This week you have likely seen the talk about the cost of cord cutting after Hulu announced a $10 price hike bringing the subscription price to $54.99. Now AT&T TV NOW has raised its price to $65 a month. This has lead to very predictable stories and tweets about the cost of cord cutting and how it is now cheaper than cable TV. So is this true? Will cord cutting really cost more than cable TV? Lets take a look…
In 2018 the average cost of cable TV was over 107 a month just for TV and that was before all the 2019 price hikes including Spectrum who raised their prices three times in just 12 months. Spectrum now charges $72.49 a month for their basic Select package, up from $64.99 a month. But you still have to add fees and taxes on top of that. For example, Spectrum now charges $7.99 a month per digital adapters so you can watch your TV. You also need to pay $13.99 a month for the broadcast TV surcharge and a $12.99 a month DVR free. So let’s say you get two digital adapters and add in the broadcast TV fee. You would be paying $115.45 a month just for the basic Select TV package. Spectrum’s Silver package would cost you $135.45 and the Gold package now costs $155.45 a month with just two converter boxes, DVR fee, and the broadcast TV fee. (Note these prices are for TV only, no internet or phone pricing was included.)
The new price of Hulu with Live TV is now $54.99 a month and comes with Hulu’s $5.99 limited commercial on-demand service. (So you could argue that the cost of the live TV service is just $49 a month.) So let’s take a look at how long it would take for Hulu to become more expensive than cable TV if Hulu keeps raising its price but cable TV stops.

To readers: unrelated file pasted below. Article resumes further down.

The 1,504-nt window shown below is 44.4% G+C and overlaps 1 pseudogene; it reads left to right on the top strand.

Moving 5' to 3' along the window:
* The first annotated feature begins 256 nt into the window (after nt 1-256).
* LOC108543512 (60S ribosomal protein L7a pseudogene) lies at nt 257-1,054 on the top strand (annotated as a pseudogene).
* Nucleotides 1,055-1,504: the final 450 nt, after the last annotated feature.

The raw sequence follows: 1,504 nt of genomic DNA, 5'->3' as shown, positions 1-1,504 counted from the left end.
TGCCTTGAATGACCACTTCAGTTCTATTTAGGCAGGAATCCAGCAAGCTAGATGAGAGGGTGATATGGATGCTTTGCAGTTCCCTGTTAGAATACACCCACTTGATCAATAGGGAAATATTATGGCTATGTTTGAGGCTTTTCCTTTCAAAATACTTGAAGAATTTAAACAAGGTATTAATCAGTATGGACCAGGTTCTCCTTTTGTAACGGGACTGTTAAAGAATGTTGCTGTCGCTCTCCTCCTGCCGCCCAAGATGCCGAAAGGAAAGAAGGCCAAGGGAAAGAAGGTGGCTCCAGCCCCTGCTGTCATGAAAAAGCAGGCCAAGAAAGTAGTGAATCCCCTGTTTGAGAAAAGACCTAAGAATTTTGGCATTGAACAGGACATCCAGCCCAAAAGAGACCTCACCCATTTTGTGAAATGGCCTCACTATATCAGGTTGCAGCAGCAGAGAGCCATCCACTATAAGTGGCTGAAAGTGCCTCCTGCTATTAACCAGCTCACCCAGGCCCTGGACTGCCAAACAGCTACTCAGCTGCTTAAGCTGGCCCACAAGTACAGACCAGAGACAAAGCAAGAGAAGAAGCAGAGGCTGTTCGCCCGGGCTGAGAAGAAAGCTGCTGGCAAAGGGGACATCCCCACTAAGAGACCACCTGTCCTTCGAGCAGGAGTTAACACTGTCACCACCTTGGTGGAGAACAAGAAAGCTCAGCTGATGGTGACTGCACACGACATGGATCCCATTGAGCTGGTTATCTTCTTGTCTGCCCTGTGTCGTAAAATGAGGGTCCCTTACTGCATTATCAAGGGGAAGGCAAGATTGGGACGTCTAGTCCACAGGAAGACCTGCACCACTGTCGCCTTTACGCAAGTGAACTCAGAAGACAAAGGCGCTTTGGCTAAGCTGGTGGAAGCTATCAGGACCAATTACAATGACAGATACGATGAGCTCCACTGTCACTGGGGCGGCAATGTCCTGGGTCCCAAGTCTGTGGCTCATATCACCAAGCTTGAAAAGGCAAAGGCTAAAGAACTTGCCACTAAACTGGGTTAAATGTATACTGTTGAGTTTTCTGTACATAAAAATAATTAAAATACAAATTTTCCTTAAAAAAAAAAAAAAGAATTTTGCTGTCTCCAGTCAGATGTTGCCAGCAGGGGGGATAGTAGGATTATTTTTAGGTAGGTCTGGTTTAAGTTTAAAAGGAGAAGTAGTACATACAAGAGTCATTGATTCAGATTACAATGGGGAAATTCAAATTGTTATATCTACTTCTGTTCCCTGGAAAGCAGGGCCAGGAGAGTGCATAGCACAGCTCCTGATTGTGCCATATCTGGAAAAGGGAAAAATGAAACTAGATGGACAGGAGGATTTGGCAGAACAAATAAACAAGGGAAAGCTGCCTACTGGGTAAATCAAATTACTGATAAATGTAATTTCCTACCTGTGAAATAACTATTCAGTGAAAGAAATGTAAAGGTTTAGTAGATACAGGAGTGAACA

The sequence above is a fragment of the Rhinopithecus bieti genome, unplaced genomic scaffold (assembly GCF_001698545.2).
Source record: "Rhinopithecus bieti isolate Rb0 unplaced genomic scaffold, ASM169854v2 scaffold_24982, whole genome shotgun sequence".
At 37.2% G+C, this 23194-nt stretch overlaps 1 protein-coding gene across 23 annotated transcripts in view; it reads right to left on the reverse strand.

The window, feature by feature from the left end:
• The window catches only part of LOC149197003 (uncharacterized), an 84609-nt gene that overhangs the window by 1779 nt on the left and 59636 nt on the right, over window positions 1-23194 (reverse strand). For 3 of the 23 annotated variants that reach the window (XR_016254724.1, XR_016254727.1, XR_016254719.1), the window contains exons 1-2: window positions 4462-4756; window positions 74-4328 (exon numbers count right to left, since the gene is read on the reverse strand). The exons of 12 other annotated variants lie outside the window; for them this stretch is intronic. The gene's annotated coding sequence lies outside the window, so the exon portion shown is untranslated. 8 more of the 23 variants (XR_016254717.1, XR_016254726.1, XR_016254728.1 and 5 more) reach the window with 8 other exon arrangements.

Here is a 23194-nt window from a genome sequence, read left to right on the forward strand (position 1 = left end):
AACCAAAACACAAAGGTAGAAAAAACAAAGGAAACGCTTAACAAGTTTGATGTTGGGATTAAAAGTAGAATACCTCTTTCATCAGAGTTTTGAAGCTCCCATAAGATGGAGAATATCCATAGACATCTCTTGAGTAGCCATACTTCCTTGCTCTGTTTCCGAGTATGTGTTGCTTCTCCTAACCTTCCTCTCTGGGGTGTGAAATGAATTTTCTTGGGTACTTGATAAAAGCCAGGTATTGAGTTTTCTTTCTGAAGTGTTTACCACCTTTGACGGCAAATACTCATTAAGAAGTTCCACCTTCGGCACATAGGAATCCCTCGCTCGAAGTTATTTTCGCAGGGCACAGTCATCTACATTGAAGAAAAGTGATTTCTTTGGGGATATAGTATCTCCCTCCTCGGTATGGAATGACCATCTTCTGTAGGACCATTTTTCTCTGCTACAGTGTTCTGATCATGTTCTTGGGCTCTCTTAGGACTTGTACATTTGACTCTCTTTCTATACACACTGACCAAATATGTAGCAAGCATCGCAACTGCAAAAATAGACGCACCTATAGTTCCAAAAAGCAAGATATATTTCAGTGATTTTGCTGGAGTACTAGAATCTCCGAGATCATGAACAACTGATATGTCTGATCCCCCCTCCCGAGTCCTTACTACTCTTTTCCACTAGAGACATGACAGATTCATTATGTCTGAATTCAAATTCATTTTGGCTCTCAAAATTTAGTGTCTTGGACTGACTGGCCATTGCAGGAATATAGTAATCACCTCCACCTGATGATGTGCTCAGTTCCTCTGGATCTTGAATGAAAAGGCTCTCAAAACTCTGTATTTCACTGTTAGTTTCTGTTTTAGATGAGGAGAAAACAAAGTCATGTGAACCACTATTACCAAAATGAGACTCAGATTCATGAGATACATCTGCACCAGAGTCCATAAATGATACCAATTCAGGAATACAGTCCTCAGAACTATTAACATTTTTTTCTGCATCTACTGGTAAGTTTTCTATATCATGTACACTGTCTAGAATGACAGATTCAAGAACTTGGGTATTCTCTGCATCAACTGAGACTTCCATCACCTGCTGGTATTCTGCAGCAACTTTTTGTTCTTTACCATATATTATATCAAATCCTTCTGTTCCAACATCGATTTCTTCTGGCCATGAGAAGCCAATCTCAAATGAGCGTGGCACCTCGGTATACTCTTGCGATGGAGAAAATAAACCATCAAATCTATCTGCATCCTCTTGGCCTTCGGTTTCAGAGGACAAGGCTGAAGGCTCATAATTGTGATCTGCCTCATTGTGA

If Hulu kept raising its price $10 a year but Spectrum and others decided to stop raising their prices, it would take over six years for Hulu’s live TV price to reach the current price of Spectrum’s basic Select TV package. Again, that’s assuming Spectrum will never again raise its rates or fees, something that is looking very unlikely after it raised them three times in 12 months.
Many ask us why we don’t include the cost of internet in our comparisons. That is because the vast majority of Americans have internet service even with cable TV. So we don’t include that as an exclusive cord cutting cost.
There is also one other expense on cable TV and that is additional streaming services. Now over half of all cable TV subscribers pay for at least one streaming service like Netflix or Hulu. Ask yourself, would you be happy never seeing a new Stranger Things episode if you went back to cable TV? The answer for most cable TV subscribers is no as the vast majority of them have continued to subscribe to streaming services like Netflix and Hulu to get these types of series that are original to streaming platforms. So if you’re looking at the total cost of your TV viewing with cable TV, you also need to look at adding services like Netflix or Hulu to your cable TV bill.
So from the looks of it, cord cutting would have to keep consistently going up in price for more than 6 years before it would reach the price of cable TV. (Assuming cable TV stops raising its price.)
So how much money are you saving with cord cutting? Leave us a comment and let us know.
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